GK Chesterton, in his work Everlasting Man, observes that, "[t]he truth is that only men to whom the family is sacred will ever have a standard or a status by which to criticize the state." He goes on to remark that it was because the Roman based his world upon his family, Rome was never at peace: "the state that imposed peace on the world was never really at peace." As I read these lines a thought struck me:

Who criticizes our state? Who can criticize our state?

The most vocal opponents of modern America seems to come from those who have this unsettling notion (unsettling, that is, to the eyes of those in power) that in some strange fashion, the family is more important than the state. These same power-mongering-officials are doing everything they can to destroy this last bastion of revolt.

Surely, I overreact. It is not as though the government has taken over the formation of the youth (government schools), care for the ill & aged (government health care), or even transportation (Government Motors). It is not as though the state has taken upon itself the very definition of family ("same sex marriage") and life (IVF, abortion, & euthanasia).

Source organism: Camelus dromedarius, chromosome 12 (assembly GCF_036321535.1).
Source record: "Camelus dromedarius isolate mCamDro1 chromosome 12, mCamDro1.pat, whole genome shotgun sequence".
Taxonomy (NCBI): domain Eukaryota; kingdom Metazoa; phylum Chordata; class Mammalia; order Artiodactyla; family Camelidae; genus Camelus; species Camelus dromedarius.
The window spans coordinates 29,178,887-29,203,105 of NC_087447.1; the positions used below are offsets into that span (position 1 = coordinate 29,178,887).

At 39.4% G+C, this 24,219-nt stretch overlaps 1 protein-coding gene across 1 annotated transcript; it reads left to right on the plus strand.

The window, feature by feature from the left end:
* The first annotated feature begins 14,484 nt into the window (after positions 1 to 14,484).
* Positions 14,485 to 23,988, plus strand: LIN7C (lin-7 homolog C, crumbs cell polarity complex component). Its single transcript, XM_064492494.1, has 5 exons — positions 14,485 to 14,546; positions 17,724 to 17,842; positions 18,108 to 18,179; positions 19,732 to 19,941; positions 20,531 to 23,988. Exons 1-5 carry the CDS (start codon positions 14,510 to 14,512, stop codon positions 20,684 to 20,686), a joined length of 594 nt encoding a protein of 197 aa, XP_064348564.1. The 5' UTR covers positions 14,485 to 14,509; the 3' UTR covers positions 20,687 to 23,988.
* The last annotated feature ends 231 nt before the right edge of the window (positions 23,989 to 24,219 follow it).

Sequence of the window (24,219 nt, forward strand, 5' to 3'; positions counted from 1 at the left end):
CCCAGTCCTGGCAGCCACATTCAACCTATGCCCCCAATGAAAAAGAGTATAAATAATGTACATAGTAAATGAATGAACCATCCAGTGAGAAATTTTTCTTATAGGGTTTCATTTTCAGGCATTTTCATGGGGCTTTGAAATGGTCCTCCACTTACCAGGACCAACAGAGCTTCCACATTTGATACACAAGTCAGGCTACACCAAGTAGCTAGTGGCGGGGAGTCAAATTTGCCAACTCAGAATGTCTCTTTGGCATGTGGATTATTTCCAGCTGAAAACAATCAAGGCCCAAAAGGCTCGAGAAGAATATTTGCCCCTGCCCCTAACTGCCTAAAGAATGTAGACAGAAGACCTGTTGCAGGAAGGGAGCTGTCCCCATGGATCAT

Surely, I overreact. Then why is it that voices that defend the family are mocked, ridiculed, and excluded from public discourse? Whether this be diabolically intentional or myopically misguided, our politically-dominated culture seems to be going out of its way to destroy the only institution that allows, no demands, the government be scrutinized and bow before the common man.

If the family is enough to move a man to fight, then the highest offices of power must tread lightly. If the family is independant, then the government must risk constant rebellion- as we saw in Rome for centuries. In this constant revolt, the state can never forget that it is not sacrosanct; it is derivitave. In this ongoing struggle of family and politics, vigilence in the name of liberty will never allow the opprosive tyrants to squelch that local freedom which, perhaps, best defines human society.

If, however, the family be not enough to move a man to stand up and fight, what shall? If the home be not enough for a man take arms against that which threatens it, then perhaps (in CS Lewis's terms) we have finally created men without chests. And we need not wait to be conquered, for we already are in thralldom.


Post a Comment